The experience for the elderly is significantly different than for individuals with disabilities younger than age sixty-five. In 2010, 71 percent of national LTSS expenditures for elderly Medicaid beneficiaries was for institutionally based services, compared to only 35 percent of institutional LTSS spending for younger beneficiaries. The prevalence of HCBS also varies by population type: In 2013 HCBS accounted for 72 percent of spending in programs targeting people with developmental disabilities, 40 percent of spending in programs targeting older people or people with physical disabilities, and 36 percent of spending in programs focused on people with serious mental illness or serious emotional disturbance.

In addition, there is substantial variation in how states spend their long-term care dollars—the proportion of HCBS versus institutional care expenditures ranges from 25.5 percent of total LTSS spending in Mississippi to 78.9 percent in Oregon. Twenty-six states report less than 50 percent of spending on HCBS, and twenty-two states and the District of Columbia spend more than 50 percent of LTSS on community-based care (not all states reporting [see Exhibit 2]). While it is worth noting that Mississippi has made significant progress in recent years, the wide state-by state variation indicates that beneficiaries’ experience with long-term care is strongly influenced by where they live.

There are important structural differences within the Medicaid program that may affect the speed of reform for certain populations. For example, nursing facility services are mandatory under federal Medicaid law, while institutional services for people with intellectual or developmental disabilities, a typically younger population, are an optional service. This may give states more flexibility in system design for younger populations. In addition, the section 1915(c) waivers, used by most states to create Medicaid HCBS, require HCBS to be “cost effective” when compared to the institutional alternative. The relatively higher cost of institutional ser vices for younger populations, especially those with intellectual or developmental disabilities, may result in more options for HCBS being viewed as cost-effective alternatives to institutional care for this population.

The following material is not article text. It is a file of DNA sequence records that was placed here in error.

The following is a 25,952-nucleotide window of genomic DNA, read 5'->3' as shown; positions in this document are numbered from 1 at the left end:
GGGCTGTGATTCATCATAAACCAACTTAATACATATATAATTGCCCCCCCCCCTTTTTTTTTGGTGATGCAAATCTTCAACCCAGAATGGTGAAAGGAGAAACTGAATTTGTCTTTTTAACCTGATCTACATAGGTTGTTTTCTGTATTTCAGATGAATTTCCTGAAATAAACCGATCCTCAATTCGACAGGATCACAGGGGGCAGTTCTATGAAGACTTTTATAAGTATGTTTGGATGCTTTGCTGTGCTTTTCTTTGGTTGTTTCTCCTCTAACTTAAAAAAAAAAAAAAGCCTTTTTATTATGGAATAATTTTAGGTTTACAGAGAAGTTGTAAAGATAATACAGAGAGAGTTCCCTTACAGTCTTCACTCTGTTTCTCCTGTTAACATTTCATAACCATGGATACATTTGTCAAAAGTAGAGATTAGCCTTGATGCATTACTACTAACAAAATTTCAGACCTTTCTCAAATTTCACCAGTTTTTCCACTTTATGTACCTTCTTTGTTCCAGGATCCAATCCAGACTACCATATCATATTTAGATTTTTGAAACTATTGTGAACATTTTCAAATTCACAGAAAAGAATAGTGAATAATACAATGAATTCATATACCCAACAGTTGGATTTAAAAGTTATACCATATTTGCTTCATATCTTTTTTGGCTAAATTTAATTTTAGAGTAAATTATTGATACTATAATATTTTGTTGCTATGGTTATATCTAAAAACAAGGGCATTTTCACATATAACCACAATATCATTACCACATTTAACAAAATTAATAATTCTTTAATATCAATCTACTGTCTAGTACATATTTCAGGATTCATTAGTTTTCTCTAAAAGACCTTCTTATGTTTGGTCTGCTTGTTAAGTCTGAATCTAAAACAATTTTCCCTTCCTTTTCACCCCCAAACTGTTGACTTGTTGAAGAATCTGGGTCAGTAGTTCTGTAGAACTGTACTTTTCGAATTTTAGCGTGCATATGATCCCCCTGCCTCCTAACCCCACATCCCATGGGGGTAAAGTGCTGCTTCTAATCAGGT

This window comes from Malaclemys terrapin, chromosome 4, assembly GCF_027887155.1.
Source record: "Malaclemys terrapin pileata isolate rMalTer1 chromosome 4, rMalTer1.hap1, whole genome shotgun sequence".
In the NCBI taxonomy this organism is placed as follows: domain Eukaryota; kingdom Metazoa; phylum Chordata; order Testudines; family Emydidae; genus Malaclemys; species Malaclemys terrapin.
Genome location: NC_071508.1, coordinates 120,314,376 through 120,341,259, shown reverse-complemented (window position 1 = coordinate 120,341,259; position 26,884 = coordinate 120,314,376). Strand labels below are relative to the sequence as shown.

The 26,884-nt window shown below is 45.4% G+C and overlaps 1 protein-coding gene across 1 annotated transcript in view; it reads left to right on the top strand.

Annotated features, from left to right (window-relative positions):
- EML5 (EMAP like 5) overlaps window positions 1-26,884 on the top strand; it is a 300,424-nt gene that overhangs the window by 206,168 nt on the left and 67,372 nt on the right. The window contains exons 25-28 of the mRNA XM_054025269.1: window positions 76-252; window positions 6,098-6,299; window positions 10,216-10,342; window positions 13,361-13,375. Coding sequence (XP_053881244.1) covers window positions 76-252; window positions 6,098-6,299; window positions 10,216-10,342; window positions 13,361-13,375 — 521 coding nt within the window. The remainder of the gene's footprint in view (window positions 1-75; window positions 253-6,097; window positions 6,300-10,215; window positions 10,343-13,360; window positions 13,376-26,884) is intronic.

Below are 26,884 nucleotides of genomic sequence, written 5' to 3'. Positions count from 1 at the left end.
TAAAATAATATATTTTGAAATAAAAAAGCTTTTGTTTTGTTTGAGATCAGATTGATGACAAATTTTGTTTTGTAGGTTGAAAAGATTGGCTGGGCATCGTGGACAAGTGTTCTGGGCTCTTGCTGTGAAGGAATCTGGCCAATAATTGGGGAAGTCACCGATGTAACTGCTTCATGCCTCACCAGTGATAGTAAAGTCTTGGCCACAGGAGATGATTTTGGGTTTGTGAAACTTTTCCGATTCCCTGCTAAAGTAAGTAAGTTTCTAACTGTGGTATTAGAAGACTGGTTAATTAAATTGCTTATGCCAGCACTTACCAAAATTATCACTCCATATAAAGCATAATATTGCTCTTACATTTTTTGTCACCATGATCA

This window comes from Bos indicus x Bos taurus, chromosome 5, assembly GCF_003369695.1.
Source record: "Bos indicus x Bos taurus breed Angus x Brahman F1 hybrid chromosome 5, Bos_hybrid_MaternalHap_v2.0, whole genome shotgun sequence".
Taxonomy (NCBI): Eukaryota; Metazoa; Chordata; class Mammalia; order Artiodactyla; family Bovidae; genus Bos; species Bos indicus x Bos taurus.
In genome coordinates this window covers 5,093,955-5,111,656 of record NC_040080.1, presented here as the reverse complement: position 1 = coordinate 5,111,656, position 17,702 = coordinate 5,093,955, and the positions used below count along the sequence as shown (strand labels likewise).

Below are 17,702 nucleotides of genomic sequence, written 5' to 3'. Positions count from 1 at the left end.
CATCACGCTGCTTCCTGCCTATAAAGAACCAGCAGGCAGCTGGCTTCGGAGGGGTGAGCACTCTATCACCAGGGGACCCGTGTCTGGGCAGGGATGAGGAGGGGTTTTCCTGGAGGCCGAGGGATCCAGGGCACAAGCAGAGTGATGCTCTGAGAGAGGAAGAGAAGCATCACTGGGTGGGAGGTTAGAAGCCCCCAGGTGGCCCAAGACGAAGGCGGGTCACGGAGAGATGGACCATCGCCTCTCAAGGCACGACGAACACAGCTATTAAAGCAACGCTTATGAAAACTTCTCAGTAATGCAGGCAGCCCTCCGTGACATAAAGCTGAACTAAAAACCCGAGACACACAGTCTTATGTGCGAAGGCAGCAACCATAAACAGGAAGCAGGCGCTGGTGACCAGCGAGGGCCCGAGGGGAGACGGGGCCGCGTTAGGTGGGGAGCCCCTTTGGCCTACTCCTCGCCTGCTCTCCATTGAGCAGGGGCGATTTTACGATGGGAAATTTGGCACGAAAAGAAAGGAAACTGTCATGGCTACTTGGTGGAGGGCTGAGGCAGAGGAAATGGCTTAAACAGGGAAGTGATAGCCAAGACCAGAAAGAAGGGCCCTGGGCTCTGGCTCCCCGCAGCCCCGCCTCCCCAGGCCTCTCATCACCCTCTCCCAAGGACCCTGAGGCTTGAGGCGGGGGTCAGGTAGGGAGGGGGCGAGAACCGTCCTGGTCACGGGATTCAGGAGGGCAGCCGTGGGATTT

A more fundamental challenge to supporting consumer choice of HCBS is that Medicaid reimburses the costs of room and board only for individuals residing in specific institutional settings (that is, hospitals, nursing facilities, and intermediate care facilities for people with intellectual or developmental disabilities). Support for room and board is specifically excluded under the section 1915 authorities that provide access to HCBS. States report that securing affordable and accessible housing remains a major barrier to broader use of HCBS.

Finally, the wide variation in the design of HCBS as they have evolved across hundreds of state waivers has raised concern that these alternatives may not always be as effective as they could be in supporting full integration into the broader community for individuals with disabilities. CMS enacted final HC BS regulations in January 2015 that, for the first time, attempt to create a national standard regarding the characteristics of home and community-based care settings and to clarify the components of the person-centered planning that is the hallmark of effective community-based care.

What's Next?